Along with being a “Sprout to Finish” judge, Chef Miriam demonstrated her fine knifing skills and gave advice on the most important tool in the kitchen. Attendees closely watched her techniques and asked questions about knife selection and care.
Small space gardening was another popular workshop. More and more, foodies are finding delight in preparing dishes with ingredients grown from their own small spaces. The panel included Joanne Royaltey of the Virginia Tech Extension Agency, Denton Weber of Sunny Meadows Garden Center in Boonsboro, MD, and raised bed garden enthusiast Richard Sankovich.
Richard is the author of a “Simplistic Raised Vegetable Garden” and is teaching a course on raised beds this winter through Frederick County Parks and Recreation. He even brought the discussion to life with a prototype raised bed. Complete with trellises and cages, it’s a raised bed built for maximum production.
One on One Conversations – a Cross Section of Community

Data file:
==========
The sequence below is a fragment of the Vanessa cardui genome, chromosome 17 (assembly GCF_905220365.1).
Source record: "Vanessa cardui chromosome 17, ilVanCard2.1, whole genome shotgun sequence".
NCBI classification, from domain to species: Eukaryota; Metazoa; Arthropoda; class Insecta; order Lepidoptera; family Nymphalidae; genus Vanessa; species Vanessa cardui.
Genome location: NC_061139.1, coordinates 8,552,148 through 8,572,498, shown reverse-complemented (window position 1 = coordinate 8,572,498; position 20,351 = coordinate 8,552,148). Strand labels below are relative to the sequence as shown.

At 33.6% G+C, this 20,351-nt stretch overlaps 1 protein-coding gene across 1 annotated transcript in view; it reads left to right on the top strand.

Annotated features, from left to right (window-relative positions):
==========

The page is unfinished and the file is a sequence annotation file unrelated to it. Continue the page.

Want to get the best advice? Go to the source. Throughout the day, folks sat at sunny picnic tables, enjoyed the fresh air and engaged in knowledge and conversation. When he wasn’t cooking or cheering his son, Chef Erik Foxx-Nettnin, owner of farm-driven catering company The Polished Foxx, gave tips on how to punch up a family meal and the advantages of a vacuum sealer for meal planning.
Suzie Smith, General Manager of The George Washington Hotel, also shared her passion for being a home chef and how she passed that love on to her family. And Jared & Holly Burner of Burners Beef gave a crash course on buying beef – from weight and cuts to freezer size.
There were “make and take” microgreen gardens courtesy of A Farm Less Ordinary (one of the nonprofits supported by Blue Ridge Sprouts) and a mixology course from Lilah Restaurant of Shepherdstown, WV. And everyone stopped by and said hi to Mike and Mose, two Chapel Hill Randall Lineback heritage breed oxen from Green Gables Farm. Attendees sampled cider and different varieties of apples from Mackintosh Fruit Farm. Valley Health made smoothies and gave out snacks and the Headwaters Soil and Conservation District gave folks a view beneath the soil with their mobile classroom.
Blue Ridge Sprouts Celebrates Sustainable Communities, Healthy Lifestyles
Locally sourced food is just a part of a sustainable community and healthy lifestyle. Covering those topics were Rich Rosendale of The Rosendale Collective and Scott Dolly, CEO & Founder of Evolution Human Performance & Rehab.